China asserted on Monday that it has sovereign and administrative powers over the Taiwan Strait, contradicting U.S. claims that the strait is composed of international bodies of water.

"In UNCLOS, there is no concept of international waters. By asserting that the Taiwan Strait is international seas, some nations attempt to justify their manipulation of the Taiwan problem and endanger the sovereignty and security of China," Foreign Ministry spokesman Wang Wenbin said. 

According to Wang, the strait is part of China's territorial waters and exclusive economic zone, as established by the United Nations Convention on the Law of the Sea (UNCLOS) and Chinese law.

Wang stated in Beijing, China has sovereign powers and control over the Taiwan Strait, while respecting the legitimate rights of other nations in the relevant marine areas.

Based on the UNCLOS papers, governments may claim a zone 12 nautical miles (22 km) from the coast as their territorial seas, over which they exercise complete sovereignty.

Furthermore, they can claim waters up to 200 nautical miles from the shore as an exclusive economic zone, where they have a sovereign right to the water column and seafloor as well as resources.

The legislation does not define "international waters," however the word is commonly used to refer to seas beyond the territorial sea or areas beyond EEZs that do not fall under the jurisdiction of any state.

In reaction to claims that Chinese military officials have frequently told their American colleagues that the Taiwan Strait, which is 220 nautical miles wide at its widest point, is not international waters, Wang made his remarks.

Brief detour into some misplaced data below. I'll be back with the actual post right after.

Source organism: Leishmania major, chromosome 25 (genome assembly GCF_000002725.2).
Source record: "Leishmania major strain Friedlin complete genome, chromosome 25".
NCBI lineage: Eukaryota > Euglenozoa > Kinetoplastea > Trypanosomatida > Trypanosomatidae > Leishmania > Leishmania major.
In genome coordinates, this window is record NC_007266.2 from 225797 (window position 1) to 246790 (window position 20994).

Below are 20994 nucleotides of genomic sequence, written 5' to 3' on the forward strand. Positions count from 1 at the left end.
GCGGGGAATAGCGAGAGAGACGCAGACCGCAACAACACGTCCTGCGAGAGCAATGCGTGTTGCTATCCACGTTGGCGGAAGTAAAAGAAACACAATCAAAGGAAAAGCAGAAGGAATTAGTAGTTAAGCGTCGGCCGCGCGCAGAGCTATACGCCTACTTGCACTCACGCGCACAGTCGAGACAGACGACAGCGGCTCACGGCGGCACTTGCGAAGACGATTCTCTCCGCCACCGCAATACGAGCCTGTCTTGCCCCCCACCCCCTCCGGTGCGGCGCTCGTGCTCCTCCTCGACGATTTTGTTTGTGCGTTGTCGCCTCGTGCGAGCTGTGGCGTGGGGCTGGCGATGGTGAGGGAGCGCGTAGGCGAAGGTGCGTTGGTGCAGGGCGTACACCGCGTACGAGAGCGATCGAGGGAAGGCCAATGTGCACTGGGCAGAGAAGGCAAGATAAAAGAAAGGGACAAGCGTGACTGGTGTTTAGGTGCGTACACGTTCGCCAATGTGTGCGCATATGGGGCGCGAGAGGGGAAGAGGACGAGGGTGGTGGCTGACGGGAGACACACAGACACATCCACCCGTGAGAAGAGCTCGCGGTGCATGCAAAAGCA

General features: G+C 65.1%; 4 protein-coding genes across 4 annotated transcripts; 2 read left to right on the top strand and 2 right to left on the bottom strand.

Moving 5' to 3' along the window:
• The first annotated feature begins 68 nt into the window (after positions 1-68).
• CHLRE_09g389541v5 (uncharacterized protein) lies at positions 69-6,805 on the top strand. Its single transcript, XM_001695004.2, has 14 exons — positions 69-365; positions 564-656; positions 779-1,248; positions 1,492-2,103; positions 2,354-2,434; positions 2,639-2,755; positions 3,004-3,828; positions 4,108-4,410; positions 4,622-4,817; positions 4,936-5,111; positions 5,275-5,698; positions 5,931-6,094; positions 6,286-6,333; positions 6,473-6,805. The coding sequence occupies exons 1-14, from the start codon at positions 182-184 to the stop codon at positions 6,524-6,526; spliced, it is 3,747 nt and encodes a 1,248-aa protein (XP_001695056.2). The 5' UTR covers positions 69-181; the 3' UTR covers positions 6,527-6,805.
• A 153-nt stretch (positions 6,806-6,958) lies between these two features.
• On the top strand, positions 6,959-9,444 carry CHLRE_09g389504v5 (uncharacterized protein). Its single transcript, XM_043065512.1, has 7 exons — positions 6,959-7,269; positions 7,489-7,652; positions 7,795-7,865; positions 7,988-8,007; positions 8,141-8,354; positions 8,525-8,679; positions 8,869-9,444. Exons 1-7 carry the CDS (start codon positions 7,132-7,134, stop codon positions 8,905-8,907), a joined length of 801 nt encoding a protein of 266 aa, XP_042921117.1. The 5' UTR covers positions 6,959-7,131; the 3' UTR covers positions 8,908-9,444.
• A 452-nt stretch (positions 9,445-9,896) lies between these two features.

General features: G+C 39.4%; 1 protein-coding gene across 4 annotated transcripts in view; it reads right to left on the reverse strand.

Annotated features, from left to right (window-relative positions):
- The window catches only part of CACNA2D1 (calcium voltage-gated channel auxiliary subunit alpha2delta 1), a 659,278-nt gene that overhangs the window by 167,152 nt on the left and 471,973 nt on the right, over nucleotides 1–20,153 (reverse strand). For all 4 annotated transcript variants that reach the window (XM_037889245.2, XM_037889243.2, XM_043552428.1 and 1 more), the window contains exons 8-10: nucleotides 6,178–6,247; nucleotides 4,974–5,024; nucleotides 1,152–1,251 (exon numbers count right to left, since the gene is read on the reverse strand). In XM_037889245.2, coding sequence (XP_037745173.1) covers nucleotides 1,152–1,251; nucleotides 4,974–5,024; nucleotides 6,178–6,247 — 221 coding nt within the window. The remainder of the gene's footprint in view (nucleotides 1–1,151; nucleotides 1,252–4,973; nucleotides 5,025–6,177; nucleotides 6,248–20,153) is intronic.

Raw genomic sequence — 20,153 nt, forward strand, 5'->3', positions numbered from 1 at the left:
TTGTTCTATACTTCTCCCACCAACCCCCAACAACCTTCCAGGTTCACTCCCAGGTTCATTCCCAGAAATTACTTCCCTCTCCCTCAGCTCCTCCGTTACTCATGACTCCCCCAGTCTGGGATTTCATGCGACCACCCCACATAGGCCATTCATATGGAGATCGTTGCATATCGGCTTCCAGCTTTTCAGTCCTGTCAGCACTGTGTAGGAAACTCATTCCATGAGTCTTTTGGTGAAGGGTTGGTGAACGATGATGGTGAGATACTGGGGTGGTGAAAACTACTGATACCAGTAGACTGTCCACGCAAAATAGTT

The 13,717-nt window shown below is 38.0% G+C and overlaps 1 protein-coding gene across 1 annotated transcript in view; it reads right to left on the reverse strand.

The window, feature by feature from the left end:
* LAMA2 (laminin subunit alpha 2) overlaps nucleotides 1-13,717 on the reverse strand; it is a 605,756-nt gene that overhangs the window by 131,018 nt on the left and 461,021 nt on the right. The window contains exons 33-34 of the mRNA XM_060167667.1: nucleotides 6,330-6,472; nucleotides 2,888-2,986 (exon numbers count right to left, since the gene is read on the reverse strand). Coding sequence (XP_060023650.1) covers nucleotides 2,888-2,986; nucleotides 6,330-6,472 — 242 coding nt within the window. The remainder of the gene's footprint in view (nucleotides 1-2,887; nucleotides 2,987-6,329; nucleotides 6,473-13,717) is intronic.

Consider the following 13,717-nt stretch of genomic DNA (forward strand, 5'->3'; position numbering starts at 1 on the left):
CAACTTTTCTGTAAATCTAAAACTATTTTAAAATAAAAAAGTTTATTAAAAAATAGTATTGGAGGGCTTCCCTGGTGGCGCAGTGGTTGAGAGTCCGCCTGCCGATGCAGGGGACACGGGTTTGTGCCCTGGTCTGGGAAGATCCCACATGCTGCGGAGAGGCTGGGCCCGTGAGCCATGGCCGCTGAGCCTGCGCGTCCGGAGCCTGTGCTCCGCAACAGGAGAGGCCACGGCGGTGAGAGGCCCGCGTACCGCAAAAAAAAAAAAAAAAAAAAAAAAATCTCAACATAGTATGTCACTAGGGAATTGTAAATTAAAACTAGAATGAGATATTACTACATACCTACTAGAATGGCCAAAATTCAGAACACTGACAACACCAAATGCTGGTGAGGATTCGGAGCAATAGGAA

He emphasized Beijing's stance that Taiwan is an integral part of China and stated that China's territorial waters and EEZ encompass the whole strait.

The strait that divides the Chinese mainland from Taiwan has been viewed as a potential international flashpoint, and Beijing has never renounced the use of force to subjugate the island.

Saturday, Singapore's Minister of Defense Wei Fenghe informed his American counterpart Lloyd Austin at the Shangri-La Dialogue:

"If someone dares to separate Taiwan from China, we would battle without hesitation... We will fight no matter the cost. And we shall fight till the end. This is China's sole available option."

The United States has not signed UNCLOS. In addition to periodic transit of naval ships and fighters across the Taiwan Strait, the US military routinely sends warships near Chinese-controlled islands and reefs in the contested South China Sea.